“Over seven thousand victories!” crow devotees of the small cars bearing the scorpion logo of Carlo Abarth. The expatriate Austrian founded an Italian racing dynasty in the spirit of Modenese neighbor Ferrari, by using racing to prove and promote his products. Unlike his illustrious contemporary, who crafted fabulous thoroughbred automobiles, Abarth’s empire was based on selling speed equipment, conversion kits and complete “Abarthized” Fiat mini-cars to budget-minded performance fanatics.
In 22 years, Abarth created over 200 distinct models. This unparalleled proliferation of cars, predominantly based on Fiat products, reflected a glorious Italian defiance of rational manufacturing discipline. While Abarth’s output was largely “hot-rodded” sedans, only modestly different from their Fiat and Simca siblings, a few world-class racers were brilliantly confected from the same plebian mechanical components to such good effect that Abarth totally dominated international small displacement racing during the 1960s.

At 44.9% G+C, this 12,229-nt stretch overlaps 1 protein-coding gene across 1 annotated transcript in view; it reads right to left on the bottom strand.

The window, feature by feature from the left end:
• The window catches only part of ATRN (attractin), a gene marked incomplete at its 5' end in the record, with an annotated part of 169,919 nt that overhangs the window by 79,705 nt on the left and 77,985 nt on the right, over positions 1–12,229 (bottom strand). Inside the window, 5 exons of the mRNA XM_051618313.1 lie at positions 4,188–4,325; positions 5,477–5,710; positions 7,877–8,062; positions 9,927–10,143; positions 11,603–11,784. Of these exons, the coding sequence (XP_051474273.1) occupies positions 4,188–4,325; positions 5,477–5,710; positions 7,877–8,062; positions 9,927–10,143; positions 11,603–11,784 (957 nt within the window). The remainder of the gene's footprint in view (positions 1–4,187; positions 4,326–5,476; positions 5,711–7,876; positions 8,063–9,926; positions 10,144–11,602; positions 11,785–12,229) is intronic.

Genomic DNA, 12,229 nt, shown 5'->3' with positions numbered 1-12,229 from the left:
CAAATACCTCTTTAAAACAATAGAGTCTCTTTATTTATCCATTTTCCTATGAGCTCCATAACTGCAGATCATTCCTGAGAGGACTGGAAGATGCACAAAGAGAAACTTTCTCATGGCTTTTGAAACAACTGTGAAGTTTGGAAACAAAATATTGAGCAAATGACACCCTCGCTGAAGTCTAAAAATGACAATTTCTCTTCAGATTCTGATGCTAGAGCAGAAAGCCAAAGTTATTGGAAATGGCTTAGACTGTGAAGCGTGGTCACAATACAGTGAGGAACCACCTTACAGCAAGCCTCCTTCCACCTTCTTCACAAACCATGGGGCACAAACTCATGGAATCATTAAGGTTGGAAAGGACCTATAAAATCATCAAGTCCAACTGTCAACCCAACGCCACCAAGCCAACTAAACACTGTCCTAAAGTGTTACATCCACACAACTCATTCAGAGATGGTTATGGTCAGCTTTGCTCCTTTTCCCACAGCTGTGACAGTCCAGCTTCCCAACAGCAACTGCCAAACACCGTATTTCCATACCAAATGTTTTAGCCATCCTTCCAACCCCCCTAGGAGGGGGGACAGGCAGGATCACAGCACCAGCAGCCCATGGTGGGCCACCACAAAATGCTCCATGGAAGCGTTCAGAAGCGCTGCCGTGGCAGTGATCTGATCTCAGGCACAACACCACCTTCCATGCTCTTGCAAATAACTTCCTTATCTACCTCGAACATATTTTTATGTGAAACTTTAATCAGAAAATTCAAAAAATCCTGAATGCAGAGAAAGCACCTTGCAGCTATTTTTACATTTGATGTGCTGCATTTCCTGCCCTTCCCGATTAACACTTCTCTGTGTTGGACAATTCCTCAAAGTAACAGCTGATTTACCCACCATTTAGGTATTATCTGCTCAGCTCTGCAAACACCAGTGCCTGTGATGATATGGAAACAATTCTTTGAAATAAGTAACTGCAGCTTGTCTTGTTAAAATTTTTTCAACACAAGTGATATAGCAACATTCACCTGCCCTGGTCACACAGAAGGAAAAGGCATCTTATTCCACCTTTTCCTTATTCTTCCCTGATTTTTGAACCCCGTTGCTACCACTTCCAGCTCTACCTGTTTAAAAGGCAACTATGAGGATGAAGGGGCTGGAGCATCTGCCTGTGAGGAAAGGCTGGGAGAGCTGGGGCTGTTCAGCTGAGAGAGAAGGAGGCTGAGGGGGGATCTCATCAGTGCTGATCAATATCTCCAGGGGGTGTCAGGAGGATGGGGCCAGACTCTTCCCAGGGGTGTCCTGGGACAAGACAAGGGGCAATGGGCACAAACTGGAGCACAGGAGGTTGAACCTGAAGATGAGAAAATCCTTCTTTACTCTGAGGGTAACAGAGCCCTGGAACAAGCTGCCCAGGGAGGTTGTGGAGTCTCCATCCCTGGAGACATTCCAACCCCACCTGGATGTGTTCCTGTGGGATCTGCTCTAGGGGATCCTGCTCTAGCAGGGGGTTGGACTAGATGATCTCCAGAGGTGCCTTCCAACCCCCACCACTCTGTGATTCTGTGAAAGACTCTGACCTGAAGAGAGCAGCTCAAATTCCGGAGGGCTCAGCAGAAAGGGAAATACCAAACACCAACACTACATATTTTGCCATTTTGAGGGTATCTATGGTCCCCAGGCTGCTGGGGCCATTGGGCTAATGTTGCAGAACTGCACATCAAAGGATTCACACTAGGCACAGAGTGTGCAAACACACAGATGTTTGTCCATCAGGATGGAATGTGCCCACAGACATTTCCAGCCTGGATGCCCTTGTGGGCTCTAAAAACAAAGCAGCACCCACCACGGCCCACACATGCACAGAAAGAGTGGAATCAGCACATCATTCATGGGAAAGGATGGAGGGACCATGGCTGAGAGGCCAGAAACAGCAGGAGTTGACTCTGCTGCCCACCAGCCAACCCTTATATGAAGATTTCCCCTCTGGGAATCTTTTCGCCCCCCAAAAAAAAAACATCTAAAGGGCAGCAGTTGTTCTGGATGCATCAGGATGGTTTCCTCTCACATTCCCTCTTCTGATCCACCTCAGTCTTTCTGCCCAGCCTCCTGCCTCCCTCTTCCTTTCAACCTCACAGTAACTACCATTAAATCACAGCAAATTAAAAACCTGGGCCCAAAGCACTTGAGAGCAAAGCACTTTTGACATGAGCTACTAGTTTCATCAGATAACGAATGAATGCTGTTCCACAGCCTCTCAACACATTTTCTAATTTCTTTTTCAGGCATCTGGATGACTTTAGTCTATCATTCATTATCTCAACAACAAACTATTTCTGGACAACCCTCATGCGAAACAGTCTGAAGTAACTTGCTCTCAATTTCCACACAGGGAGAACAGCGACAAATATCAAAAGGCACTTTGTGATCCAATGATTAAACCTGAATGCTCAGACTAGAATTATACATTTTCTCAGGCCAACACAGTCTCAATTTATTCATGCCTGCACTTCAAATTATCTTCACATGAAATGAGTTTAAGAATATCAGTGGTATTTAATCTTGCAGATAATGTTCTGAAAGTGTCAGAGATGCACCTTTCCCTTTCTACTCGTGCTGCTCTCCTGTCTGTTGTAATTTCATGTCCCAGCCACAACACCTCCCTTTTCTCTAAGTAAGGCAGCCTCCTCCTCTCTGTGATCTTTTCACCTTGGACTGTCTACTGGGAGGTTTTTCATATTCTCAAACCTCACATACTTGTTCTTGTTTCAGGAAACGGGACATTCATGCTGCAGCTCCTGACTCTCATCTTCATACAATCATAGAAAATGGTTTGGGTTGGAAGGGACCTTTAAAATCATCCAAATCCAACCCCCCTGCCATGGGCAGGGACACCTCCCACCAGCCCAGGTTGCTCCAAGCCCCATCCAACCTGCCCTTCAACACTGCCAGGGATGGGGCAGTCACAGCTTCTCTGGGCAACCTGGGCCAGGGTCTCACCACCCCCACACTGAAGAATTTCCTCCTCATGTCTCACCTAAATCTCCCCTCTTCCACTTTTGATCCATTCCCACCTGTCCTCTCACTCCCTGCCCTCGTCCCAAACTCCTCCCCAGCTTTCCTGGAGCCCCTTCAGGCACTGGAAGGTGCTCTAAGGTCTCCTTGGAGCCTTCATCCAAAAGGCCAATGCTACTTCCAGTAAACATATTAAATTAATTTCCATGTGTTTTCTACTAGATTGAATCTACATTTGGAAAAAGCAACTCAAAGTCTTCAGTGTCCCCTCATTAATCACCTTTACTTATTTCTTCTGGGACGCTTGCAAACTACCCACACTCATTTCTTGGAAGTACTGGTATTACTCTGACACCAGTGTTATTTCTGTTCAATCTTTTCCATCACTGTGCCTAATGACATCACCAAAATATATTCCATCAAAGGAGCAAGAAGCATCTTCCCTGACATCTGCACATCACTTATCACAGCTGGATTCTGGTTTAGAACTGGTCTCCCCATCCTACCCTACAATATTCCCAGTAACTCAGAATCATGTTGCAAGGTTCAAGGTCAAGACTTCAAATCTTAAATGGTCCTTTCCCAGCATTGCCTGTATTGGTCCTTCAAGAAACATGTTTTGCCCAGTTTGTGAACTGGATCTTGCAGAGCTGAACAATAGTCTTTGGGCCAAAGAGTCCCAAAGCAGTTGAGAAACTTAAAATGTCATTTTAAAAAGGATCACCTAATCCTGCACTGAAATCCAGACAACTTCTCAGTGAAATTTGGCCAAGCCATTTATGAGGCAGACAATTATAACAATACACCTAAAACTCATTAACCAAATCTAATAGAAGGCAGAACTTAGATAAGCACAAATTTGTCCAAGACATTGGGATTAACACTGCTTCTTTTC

One such example, the Abarth Simca series was produced under contract with that French manufacturer to create a performance image. Abarth combined the Fiat-derived Simca 1000’s economy car chassis, suspension and transmission with sleek bodywork and all-Abarth engines to produce a potent GT competitor. First introduced in 1.3 liter form in 1962, the Simca promptly won that class of the World Manufacturers’ Championship. Alas, the two liter version, added in 1963, garnered only frustration as its 192 horsepower regularly destroyed the transmission. Nevertheless, when sprint speed mattered over endurance, the two liter could humble Porsche and Ferrari, as it did in winning the 1964 European Hill Climb Championship. With Chrysler’s acquisition of Simca in late 1964, Abarth’s contract ended, though he continued to build Simca-based racers for some years. In 1971, Abarth sold out to Fiat, who cancelled the racing program in favor of another new subsidiary, Ferrari.
Photos – Peter Harholdt
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